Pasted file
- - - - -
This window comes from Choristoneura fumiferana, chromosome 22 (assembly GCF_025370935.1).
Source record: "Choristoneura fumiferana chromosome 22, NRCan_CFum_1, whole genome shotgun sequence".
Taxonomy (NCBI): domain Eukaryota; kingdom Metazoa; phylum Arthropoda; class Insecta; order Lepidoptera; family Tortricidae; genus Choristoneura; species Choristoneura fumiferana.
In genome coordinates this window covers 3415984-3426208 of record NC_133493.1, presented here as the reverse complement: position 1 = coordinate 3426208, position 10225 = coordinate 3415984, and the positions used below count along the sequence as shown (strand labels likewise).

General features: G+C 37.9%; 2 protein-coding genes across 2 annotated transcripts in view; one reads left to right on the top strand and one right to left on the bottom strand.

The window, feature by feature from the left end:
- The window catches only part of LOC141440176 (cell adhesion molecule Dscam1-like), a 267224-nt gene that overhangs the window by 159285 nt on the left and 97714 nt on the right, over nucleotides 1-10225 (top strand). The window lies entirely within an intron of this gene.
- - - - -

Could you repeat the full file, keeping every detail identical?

This window comes from Choristoneura fumiferana, chromosome 22 (assembly GCF_025370935.1).
Source record: "Choristoneura fumiferana chromosome 22, NRCan_CFum_1, whole genome shotgun sequence".
Taxonomy (NCBI): domain Eukaryota; kingdom Metazoa; phylum Arthropoda; class Insecta; order Lepidoptera; family Tortricidae; genus Choristoneura; species Choristoneura fumiferana.
In genome coordinates this window covers 3415984-3426208 of record NC_133493.1, presented here as the reverse complement: position 1 = coordinate 3426208, position 10225 = coordinate 3415984, and the positions used below count along the sequence as shown (strand labels likewise).

General features: G+C 37.9%; 2 protein-coding genes across 2 annotated transcripts in view; one reads left to right on the top strand and one right to left on the bottom strand.

The window, feature by feature from the left end:
- The window catches only part of LOC141440176 (cell adhesion molecule Dscam1-like), a 267224-nt gene that overhangs the window by 159285 nt on the left and 97714 nt on the right, over nucleotides 1-10225 (top strand). The window lies entirely within an intron of this gene.